For more details on what I took from it you can read a blog post here.
Sarah Williams is the host of the Tough Girl Podcast which is aimed at inspiring women to greater challenges through her interviews with… inspiring women of course. Now, it is not actually her interviews that have inspired me, although plenty have been interesting. Sarah used to work as banker in London but after eight years she left her job. like me she says she wasn’t either “happy or fulfilled”.
I think I came across her podcast more than a year ago and it is the occasional mention of her own story as well as similar tales from some of her guests that actually helped inspire me to think about changing my own life.
My friend Dan.
Sadly you don’t all know my friend Dan. He is a singular-minded individual who has had the strength of character to follow certain dreams and aspirations that have led him to live an interesting and admirably unconventional life. I have not asked him if he is fulfilled. I don’t know if he has any regrets about the path he has taken but I do know that he has done things that many would not have the courage to do - me included. From walking the length of the Pyrenees, the GR20 in Corsica, the Lycian Way in Turkey or travelling in India, living in the French Alps, sailing around Thailand or taking up open water swimming just because... the list of his adventures is long and, as he looks towards joining a sailing trip across the Atlantic later in the year, it doesn't look as if he has run out of ideas.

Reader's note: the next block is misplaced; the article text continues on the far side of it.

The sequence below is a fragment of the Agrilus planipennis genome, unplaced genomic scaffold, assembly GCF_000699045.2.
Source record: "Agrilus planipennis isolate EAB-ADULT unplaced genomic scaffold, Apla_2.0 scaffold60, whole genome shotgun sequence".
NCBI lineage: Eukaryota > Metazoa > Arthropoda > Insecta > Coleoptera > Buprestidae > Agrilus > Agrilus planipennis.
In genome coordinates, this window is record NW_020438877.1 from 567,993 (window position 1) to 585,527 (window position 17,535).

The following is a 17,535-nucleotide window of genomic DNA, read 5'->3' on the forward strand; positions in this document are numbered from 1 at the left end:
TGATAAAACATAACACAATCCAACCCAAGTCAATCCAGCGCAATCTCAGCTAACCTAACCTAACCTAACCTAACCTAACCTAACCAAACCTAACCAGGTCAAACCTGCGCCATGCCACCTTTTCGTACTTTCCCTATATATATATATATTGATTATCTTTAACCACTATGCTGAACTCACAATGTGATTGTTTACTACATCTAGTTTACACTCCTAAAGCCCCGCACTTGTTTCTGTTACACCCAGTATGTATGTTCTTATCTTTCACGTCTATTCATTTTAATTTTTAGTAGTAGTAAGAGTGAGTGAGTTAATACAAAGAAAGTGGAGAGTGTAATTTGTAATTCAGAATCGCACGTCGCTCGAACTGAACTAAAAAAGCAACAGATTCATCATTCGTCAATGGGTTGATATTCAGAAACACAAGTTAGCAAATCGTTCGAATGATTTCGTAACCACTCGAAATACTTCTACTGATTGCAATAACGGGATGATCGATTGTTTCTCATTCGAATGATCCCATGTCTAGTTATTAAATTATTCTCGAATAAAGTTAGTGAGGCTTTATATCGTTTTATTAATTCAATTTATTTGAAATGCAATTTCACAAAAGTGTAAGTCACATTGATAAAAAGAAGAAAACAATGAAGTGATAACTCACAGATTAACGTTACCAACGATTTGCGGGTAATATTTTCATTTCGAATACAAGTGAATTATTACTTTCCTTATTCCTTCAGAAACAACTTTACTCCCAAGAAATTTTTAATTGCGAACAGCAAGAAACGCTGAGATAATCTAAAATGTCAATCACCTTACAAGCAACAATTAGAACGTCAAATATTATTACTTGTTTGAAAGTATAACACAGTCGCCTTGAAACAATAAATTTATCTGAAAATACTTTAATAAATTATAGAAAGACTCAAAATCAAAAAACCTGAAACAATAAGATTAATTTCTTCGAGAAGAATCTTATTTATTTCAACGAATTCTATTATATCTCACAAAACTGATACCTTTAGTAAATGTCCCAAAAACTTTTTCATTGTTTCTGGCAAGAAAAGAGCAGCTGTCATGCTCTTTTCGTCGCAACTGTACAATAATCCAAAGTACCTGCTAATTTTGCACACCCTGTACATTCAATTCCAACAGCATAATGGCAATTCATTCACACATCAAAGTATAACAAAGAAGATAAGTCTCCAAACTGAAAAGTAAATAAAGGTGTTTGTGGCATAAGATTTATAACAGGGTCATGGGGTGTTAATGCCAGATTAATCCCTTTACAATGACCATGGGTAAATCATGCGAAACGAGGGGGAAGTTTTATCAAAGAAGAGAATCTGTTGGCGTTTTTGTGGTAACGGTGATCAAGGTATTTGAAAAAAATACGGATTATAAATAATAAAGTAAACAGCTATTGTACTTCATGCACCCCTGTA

As you can see from this brief summary some years ago he embarked on a life driven by an appetite for discovery, of the world and of the individual. The safety net of the world one knows can also be stifling. By removing himself from it he has been on many an outdoor and travel adventure that has made him grow into an inspirational person to me. He has run, jumped and plunged into life and in doing so I am sure he has challenged himself in ways he never imagined he would. Or perhaps I do him a disservice, perhaps he knew exactly how he wanted to challenge himself. Whatever the truth is he has set an example to me of what is possible and helped rekindle the smouldering embers of my own passion for outdoor adventure.
Let the fire burn bright.